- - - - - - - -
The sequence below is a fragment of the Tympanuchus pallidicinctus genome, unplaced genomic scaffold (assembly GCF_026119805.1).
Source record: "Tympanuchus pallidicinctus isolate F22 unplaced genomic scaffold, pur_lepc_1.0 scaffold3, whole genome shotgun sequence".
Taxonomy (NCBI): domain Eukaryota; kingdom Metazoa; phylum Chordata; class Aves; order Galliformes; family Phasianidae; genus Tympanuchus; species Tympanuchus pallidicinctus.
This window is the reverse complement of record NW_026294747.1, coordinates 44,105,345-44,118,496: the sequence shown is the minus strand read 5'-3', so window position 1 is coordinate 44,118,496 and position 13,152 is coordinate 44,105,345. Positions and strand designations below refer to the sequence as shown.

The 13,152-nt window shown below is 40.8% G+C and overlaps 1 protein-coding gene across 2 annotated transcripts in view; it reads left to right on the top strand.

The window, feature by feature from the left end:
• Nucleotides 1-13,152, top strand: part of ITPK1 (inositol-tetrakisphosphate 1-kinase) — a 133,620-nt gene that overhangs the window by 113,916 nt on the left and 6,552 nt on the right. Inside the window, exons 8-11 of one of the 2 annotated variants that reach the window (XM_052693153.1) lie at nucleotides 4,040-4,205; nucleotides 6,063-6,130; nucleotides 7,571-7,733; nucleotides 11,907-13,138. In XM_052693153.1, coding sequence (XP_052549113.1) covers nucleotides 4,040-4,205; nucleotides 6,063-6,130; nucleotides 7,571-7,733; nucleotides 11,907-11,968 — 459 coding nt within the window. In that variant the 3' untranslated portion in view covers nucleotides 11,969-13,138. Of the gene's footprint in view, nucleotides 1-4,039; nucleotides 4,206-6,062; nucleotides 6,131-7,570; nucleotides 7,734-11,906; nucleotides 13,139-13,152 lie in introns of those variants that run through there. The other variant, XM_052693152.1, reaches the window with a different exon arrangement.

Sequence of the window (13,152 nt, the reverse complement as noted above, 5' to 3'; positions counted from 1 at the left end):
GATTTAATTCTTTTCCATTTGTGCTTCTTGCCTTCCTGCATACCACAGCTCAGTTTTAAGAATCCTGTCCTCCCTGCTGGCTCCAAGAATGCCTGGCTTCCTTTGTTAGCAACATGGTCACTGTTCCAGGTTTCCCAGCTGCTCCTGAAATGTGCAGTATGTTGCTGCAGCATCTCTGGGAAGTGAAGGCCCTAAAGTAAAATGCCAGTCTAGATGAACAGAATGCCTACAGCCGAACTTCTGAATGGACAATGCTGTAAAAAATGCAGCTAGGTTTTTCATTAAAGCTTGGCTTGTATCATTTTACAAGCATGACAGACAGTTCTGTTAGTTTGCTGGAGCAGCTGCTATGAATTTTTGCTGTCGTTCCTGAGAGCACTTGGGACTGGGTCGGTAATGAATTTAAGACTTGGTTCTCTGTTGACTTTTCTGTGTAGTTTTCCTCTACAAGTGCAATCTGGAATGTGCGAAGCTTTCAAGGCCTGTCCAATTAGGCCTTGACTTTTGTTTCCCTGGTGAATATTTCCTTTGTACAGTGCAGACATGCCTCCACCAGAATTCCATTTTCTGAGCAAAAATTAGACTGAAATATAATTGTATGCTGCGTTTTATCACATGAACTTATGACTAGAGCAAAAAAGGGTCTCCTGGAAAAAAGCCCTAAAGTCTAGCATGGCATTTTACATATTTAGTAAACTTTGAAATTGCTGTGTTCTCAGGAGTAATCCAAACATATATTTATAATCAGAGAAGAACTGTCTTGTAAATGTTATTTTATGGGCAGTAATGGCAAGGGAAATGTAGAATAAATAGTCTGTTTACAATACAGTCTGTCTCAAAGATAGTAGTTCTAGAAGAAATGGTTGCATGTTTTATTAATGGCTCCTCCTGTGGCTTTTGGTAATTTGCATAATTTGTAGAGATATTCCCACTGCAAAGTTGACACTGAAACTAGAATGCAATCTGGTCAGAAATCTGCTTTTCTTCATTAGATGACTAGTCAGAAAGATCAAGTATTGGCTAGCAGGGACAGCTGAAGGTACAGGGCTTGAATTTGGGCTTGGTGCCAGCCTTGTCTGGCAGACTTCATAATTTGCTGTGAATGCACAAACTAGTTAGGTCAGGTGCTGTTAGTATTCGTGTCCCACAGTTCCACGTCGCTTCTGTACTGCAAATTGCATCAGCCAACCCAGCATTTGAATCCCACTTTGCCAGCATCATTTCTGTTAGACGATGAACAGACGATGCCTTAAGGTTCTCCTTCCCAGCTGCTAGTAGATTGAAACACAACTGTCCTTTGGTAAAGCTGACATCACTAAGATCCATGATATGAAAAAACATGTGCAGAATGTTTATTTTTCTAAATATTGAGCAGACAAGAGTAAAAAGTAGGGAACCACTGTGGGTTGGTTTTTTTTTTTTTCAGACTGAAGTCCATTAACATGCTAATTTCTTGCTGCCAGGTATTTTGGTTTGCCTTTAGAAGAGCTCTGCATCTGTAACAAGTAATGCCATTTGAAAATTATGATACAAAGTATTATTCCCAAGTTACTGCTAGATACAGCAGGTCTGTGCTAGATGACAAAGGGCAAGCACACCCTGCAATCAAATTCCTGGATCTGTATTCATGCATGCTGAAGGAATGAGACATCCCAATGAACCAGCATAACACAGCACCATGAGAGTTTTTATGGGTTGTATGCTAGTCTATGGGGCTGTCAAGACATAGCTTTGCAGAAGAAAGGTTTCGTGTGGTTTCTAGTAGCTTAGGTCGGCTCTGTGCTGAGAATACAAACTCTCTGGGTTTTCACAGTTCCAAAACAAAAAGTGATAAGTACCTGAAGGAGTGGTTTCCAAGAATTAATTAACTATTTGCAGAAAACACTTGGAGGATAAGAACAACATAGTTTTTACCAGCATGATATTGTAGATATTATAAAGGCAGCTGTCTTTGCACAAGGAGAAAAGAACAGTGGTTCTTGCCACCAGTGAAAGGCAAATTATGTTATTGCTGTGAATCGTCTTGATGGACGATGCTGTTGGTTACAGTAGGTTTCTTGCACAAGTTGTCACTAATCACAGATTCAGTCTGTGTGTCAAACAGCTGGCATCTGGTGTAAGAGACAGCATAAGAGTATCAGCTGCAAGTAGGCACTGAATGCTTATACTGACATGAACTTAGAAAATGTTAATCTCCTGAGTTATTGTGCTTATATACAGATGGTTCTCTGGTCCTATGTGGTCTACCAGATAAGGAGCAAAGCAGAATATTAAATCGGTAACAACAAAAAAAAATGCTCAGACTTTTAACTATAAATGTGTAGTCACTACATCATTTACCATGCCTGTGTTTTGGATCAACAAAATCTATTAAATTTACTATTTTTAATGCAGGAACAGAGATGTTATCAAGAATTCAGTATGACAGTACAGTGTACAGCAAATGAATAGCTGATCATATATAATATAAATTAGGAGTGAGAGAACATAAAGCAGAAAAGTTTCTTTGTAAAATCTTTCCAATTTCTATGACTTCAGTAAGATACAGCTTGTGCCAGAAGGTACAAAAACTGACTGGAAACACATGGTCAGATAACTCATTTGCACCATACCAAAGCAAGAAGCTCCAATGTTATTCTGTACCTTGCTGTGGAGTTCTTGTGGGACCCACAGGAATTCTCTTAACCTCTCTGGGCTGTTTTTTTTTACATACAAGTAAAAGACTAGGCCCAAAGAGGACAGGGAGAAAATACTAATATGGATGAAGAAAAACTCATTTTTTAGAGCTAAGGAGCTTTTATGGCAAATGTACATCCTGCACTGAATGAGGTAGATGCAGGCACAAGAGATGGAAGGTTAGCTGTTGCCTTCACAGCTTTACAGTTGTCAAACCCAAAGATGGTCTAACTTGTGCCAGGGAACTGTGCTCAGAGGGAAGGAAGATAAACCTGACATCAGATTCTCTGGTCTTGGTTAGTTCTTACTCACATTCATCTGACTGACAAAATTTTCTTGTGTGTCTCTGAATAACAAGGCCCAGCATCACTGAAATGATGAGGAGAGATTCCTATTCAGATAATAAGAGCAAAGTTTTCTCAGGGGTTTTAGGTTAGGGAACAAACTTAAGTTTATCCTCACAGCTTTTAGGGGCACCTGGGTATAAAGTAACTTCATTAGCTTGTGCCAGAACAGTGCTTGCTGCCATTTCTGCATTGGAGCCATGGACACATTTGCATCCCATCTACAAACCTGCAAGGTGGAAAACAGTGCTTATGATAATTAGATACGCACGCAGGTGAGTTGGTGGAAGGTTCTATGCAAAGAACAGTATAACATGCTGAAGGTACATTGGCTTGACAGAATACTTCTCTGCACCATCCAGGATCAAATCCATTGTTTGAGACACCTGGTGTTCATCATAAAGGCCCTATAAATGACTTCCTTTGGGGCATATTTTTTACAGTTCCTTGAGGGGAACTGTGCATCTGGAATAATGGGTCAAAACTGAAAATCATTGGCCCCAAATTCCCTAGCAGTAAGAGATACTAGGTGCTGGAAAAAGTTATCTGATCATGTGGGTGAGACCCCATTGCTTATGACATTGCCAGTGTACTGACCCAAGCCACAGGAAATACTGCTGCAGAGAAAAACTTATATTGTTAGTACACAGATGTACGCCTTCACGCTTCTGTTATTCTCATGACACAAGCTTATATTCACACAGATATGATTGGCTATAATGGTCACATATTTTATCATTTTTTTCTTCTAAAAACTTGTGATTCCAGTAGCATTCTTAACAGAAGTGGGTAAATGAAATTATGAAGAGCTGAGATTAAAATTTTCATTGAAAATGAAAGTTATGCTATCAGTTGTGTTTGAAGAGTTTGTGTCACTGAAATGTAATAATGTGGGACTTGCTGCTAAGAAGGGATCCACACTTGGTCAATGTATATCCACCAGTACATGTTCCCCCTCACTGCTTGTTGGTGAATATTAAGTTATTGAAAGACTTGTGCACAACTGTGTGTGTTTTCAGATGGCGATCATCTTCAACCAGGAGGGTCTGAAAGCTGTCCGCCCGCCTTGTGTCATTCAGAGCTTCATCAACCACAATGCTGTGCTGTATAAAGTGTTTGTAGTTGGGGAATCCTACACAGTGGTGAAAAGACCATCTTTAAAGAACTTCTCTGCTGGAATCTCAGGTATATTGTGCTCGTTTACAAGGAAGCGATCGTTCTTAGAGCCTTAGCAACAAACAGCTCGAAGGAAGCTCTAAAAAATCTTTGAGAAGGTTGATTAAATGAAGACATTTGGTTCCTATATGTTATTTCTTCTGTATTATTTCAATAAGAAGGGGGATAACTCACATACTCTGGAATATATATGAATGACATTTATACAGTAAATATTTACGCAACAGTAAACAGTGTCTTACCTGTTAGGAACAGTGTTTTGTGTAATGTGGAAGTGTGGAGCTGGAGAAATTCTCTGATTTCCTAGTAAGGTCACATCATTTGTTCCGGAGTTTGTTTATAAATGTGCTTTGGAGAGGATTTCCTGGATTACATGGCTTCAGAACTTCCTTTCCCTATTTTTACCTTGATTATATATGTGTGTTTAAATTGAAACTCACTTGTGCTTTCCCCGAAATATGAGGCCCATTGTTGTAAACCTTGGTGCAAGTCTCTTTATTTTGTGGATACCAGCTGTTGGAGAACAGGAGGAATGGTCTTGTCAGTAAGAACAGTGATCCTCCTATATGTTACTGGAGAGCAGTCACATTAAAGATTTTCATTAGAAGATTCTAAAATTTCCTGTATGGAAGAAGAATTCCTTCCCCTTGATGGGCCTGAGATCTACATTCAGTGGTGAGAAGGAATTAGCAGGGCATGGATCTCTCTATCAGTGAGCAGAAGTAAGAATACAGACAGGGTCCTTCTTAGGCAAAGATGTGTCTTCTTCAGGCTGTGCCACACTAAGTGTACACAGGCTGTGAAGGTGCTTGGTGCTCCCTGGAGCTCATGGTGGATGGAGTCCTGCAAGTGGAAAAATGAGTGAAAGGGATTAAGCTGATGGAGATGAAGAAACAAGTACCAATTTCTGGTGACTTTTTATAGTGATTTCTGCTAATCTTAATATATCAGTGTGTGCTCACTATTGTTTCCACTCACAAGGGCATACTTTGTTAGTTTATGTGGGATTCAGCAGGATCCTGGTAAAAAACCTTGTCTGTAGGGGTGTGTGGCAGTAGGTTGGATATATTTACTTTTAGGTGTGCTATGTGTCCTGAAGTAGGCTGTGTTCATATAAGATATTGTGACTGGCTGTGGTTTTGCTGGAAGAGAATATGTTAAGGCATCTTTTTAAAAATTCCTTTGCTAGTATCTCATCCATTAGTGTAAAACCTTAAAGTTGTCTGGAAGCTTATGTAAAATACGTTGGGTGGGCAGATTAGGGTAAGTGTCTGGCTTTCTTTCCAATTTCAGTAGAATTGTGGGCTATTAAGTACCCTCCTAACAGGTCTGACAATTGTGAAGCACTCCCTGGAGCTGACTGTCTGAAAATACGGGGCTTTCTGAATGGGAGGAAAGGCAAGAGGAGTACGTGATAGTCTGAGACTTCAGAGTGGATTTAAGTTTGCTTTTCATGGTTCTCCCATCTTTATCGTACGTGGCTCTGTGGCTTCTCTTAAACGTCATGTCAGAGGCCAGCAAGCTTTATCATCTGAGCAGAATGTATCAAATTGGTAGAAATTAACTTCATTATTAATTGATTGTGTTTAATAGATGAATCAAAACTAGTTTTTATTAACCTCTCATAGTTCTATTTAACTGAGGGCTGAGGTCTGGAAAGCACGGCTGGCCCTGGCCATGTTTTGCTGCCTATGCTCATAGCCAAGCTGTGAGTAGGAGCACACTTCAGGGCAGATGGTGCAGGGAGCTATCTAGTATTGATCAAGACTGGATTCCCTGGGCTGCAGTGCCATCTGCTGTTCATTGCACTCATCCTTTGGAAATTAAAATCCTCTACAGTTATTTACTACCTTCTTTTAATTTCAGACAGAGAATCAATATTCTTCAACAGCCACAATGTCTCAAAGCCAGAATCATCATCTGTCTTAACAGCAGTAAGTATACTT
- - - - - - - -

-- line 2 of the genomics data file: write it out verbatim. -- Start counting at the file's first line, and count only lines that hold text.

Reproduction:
Source record: "Tympanuchus pallidicinctus isolate F22 unplaced genomic scaffold, pur_lepc_1.0 scaffold3, whole genome shotgun sequence".